The stakes of the climax in Final Fantasy XII are also more meaningful than those of Star Wars. Both Star Wars and Return of the Jedi feature a climax where the failure of our heroes will result in the destruction of rebel forces. In FFXII, though, the real things at stake are the Royal City of Rabanastre and its inhabitants. It is the home of the majority of the player’s party, and as the most frequently revisited location in the game it also functions as the player’s home base. Rabanastre’s freedom is the long-term goal set up by the game’s opening, and its survival is the focus of the climax; the stakes are personal for both the characters and the player. The only comparable location in Star Wars is perhaps the planet Tatooine, but its existence is never at stake and no one professes a particular fondness for the place. In fact, outside the Millennium Falcon, I don’t know that there is anything that provides a sense of familiarity or normalcy for the characters; they’re on an adventure and what happens after is never, ever, ever discussed. As the audience, we don’t want Yavin IV or the moon of Endor to be destroyed because characters we like happen to be there, not because of anything those locations might mean or evoke. As such, the destruction of the Death Star is the moment of victory in both films.
Compare this to the climactic cinematic of FFXII whose emotional lynchpin is the announcement of a cease-fire and the promise of freedom from Princess Ashe. Instead of blowing up the sky-fortress Bahumat, the climax is actually about keeping it from crashing on the people in Rabanastre below (allowing Balthier his leading man’s moment he was certainly waiting for). It is a climax about saving and protecting people, not killing them (except for Vayne, whom the party essentially assassinates)– and not in just the general superhero sense of saving-lives-is-what-good-guys-do, but because they’re saving a place that is meaningful to both characters and players.
There are more themes I could talk about (one example, assumed identities: Ashe and Larso both first introduce themselves as Amalia and Lamont respectively, judge Zecht is primarily known as sky pirate Reddas, Gabranth impersonates Basch in the opening, Basch impersonates Gabranth in the closing, even Balthier turns out to be an alias for Ffamran Mied Bunansa) but at a certain point it’s probably more important to address the elephant in the room: if Final Fantasy XII’s story is so good, why is it rarely discussed in that context?
There are two reasons for this, one better than the other, though both ultimately intertwined. The not-so-good reason is that Final Fantasy XII began as the work of auteur game designer/writer Yasumi Matsuno. It did not finish that way. Matsuno publicly left Square-Enix and the project about a year and a half before release, which means it was without its lead author for probably at least the last two years of development. For the fanatical, this means there is some other version of Final Fantasy XII that is the real one, and the released one will always pale to the vaguely sketched and therefore perfect version in their minds.
The other reason is that Final Fantasy XII has roughly five hours of cinematics over a campaign that lasts at least 40 hours, and if you invest any time in side quests or exploration, it can very easily become a 70-90 hour game. Additionally, so much of the optional content becomes available at a point in the story where there is little immediate urgency (around the time Vayne becomes emperor and the party leaves Bur-Ormisace) which is also the point where the fields and dungeons become longer and harder. This can lead to situations where the time in-between story scenes is longer than the combined running time of all the cinematics, leaving the player plenty of time to forget the incidental but thematically important (necessary for story comprehension, even) details. This back-half pacing problem coupled with Matsuno leaving has created an internet narrative that he only finished half the story before leaving.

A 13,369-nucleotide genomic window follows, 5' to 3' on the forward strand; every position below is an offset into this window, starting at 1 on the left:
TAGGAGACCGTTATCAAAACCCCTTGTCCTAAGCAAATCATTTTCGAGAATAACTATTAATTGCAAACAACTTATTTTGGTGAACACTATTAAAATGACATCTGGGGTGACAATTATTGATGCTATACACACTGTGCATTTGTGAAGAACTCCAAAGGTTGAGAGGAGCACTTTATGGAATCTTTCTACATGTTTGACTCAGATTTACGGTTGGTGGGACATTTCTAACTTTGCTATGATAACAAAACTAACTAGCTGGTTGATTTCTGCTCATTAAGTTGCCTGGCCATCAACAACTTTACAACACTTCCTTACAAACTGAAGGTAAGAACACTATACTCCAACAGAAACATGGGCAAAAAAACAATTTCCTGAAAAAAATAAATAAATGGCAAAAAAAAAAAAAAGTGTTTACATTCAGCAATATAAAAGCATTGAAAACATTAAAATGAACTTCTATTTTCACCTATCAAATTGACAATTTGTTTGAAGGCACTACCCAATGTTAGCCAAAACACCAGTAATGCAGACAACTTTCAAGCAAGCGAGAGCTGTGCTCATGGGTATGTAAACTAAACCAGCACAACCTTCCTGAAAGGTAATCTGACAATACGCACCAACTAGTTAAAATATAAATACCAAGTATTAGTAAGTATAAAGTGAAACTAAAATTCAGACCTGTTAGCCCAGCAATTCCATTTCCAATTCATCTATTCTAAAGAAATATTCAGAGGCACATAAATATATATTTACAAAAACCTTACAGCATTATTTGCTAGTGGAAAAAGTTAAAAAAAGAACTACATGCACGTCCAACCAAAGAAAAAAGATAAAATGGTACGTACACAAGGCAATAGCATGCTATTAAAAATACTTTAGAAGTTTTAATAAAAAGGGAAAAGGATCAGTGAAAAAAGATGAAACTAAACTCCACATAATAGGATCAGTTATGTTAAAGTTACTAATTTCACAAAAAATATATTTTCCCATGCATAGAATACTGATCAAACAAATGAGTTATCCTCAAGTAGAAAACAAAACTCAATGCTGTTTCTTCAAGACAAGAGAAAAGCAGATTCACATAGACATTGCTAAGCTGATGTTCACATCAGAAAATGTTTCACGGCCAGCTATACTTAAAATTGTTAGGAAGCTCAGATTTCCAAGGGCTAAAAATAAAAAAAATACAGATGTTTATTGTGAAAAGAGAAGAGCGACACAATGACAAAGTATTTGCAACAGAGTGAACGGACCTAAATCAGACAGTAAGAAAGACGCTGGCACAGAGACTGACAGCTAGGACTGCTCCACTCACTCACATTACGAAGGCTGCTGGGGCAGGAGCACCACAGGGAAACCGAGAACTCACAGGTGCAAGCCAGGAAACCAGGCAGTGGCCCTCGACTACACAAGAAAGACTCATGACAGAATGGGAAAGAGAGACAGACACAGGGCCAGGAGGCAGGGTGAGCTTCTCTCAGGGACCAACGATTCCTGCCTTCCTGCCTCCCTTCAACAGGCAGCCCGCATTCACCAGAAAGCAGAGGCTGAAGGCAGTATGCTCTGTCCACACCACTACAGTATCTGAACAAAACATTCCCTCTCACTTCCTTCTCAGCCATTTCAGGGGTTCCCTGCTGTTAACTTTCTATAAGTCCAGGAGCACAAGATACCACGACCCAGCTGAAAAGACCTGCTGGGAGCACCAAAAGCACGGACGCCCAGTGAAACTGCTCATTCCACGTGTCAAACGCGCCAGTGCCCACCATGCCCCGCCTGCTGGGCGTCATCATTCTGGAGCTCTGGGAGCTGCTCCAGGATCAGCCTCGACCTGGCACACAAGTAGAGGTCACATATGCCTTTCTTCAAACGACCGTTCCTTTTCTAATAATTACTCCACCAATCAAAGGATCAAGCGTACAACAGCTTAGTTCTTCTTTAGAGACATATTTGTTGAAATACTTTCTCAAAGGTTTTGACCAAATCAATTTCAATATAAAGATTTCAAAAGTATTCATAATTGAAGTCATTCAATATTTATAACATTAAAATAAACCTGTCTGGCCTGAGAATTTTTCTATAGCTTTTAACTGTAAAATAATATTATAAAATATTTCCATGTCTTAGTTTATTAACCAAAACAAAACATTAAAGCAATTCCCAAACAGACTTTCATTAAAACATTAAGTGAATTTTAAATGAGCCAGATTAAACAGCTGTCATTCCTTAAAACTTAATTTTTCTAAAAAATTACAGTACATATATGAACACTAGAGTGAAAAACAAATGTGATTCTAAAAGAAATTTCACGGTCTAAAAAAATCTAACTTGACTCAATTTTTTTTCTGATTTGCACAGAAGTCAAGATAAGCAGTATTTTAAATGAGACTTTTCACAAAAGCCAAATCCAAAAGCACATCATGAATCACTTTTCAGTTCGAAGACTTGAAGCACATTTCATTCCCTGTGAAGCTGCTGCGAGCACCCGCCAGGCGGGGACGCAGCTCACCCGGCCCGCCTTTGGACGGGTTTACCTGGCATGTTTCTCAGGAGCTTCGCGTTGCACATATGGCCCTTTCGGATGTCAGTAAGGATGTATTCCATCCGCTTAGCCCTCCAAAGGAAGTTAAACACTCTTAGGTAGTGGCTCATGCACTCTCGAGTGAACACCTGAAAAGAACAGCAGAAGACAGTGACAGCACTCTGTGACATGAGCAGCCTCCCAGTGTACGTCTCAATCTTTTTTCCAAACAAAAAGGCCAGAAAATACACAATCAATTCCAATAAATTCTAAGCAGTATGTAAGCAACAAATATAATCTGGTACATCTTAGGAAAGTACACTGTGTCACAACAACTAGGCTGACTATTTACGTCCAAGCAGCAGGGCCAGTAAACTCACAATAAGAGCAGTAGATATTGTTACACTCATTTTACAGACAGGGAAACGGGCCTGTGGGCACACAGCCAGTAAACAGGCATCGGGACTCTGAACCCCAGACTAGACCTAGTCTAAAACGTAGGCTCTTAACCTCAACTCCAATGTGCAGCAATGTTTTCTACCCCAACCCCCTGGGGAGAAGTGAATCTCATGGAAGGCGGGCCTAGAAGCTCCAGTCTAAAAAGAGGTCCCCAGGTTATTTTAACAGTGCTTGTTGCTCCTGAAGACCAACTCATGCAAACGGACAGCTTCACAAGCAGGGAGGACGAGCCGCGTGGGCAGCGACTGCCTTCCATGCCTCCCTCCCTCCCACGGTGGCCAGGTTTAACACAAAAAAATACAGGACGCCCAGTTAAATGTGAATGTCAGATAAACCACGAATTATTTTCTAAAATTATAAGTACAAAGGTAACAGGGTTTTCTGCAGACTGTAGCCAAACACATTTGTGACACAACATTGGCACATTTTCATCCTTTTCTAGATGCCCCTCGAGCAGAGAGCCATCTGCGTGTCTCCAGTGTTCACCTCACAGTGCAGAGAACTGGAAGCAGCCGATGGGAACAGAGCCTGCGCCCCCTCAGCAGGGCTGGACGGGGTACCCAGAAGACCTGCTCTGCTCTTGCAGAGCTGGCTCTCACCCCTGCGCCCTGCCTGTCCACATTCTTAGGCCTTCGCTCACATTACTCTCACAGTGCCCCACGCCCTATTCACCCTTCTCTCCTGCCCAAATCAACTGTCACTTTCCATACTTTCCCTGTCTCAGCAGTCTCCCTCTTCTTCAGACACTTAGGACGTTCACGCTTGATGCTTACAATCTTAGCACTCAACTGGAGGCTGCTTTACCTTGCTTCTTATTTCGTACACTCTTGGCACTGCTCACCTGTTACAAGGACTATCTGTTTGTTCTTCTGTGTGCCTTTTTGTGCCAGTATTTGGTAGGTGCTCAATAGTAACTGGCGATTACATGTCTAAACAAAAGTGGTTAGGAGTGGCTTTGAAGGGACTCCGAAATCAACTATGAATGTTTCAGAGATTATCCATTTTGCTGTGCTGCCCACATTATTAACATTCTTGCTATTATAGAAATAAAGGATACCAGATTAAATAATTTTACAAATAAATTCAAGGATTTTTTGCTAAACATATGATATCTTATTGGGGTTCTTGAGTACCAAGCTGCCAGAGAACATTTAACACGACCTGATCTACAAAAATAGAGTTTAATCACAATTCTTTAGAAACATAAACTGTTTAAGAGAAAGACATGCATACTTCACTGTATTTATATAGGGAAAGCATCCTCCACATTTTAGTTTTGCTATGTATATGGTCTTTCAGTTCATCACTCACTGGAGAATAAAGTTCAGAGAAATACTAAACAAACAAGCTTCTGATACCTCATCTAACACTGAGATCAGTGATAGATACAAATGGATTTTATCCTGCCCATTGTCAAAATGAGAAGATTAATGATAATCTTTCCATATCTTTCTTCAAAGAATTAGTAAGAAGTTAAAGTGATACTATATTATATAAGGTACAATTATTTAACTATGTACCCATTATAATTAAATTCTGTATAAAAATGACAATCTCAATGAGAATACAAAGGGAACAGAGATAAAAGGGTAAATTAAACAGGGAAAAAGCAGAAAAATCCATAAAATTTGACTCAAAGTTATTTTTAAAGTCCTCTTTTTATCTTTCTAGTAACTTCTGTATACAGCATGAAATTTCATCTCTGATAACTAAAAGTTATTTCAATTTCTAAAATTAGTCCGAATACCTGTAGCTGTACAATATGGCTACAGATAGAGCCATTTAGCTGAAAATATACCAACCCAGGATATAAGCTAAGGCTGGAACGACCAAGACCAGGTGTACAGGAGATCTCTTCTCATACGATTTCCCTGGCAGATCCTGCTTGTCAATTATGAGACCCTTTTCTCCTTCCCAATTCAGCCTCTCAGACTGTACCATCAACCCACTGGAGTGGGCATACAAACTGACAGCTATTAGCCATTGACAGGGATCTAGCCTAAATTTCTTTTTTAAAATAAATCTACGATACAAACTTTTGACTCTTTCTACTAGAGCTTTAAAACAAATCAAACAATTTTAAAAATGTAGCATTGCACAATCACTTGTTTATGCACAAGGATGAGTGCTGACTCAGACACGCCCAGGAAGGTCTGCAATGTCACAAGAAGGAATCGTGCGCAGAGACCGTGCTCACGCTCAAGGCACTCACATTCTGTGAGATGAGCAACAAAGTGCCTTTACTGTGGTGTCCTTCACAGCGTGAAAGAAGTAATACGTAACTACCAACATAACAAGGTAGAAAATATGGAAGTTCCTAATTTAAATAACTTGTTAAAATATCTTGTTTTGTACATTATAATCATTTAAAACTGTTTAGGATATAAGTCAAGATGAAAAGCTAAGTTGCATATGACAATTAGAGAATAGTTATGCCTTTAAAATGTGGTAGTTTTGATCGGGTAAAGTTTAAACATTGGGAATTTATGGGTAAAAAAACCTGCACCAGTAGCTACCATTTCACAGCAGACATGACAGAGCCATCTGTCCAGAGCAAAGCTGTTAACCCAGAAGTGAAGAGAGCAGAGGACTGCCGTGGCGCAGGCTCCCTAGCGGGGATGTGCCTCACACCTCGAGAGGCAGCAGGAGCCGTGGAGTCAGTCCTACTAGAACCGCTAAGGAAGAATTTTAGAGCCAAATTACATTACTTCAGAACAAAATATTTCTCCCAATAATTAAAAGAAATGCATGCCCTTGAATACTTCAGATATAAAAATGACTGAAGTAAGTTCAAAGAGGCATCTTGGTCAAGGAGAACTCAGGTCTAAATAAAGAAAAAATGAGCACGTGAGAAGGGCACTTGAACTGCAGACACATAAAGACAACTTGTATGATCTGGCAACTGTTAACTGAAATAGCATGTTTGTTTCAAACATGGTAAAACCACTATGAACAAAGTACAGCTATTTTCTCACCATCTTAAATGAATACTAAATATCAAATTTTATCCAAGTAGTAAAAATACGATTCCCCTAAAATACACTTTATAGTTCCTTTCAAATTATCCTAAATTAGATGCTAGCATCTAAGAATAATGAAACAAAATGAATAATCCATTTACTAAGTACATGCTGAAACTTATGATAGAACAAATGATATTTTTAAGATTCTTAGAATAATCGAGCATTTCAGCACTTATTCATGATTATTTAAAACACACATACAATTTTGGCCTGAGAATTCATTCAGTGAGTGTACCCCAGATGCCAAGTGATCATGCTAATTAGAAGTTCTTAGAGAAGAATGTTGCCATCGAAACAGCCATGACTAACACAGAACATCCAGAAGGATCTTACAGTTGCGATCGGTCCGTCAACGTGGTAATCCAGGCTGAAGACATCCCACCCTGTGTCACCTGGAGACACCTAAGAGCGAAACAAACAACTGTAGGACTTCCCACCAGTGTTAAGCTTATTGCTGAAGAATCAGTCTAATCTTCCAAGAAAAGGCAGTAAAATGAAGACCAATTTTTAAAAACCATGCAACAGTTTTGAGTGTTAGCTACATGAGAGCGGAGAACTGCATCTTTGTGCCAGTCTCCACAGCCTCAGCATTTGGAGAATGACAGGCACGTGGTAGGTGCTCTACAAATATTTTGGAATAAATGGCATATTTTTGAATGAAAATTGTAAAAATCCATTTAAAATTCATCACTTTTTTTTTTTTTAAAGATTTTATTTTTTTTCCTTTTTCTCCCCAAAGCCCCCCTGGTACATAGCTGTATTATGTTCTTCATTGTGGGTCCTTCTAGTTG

This is, of course, a ridiculous conclusion to make as game development (and writing) aren’t linear processes. For example, elements of the climactic cinematic are in trailers shown at a time when Matsuno was still known to be working on the game. It is true that he didn’t finish writing the thing himself (translator Alexander O. Smith has referred to the story as “unfinished” in a Reddit AMA), but even replacement producer Akitoshi Kawazu has said that they pretty much stuck to Matsuno’s plan (by admitting he himself would have changed some things if existing staff hadn’t felt so strongly about it). Should there ever be a remastering of the game, including some kind of theater mode would greatly reduce some of the game’s obstinate narrative pacing.
The question of authorship brings me back to Star Wars, which has its own history of who to credit and blame: The Empire Strikes Back is generally considered the most artistically successful of the Star Wars films, and it has George Lucas in the least amount of key creative positions. But at the same time it still doesn’t feel right to call it only a Irvin Kershner and Lawrence Kasdan film, just like it’s hard to call Final Fantasy XII a game made only by Hiroyuki Itou and Hiroshi Minagawa. George Lucas and Yasumi Matsuno are the creative sources from which hundreds of other people collaborated. These works eventually exist outside the intentions of creators and the hopes of the audience and can be examined on their own. Getting lost in the impossible-to-prove who-to-credit and who-to-blame game is in fact its own kind of storytelling: a crowd-sourced narrative of the self-sabotaging George Lucas and the reclusive and wronged genius of Yasumi Matsuno. But neither brings any greater insight into the work itself, only our imagined relationship to the people who made the work.
And perhaps imagination is where this reflection should end. Earlier I called Star Wars a work designed to inspire the imagination, and the potential future it sparked in me was for a video game whose cinematic craft and narrative theme could stand on its own merits, and with a world in which the player could lose themselves between those cinematics. That imaginative potential was fulfilled by Final Fantasy XII, a game of cinematic beauty, thematic conviction and gold-standard localization whose internet reputation as an incomplete narrative is due for reconsideration.
Chris Woodard is just some jerk who likes movies and videogames.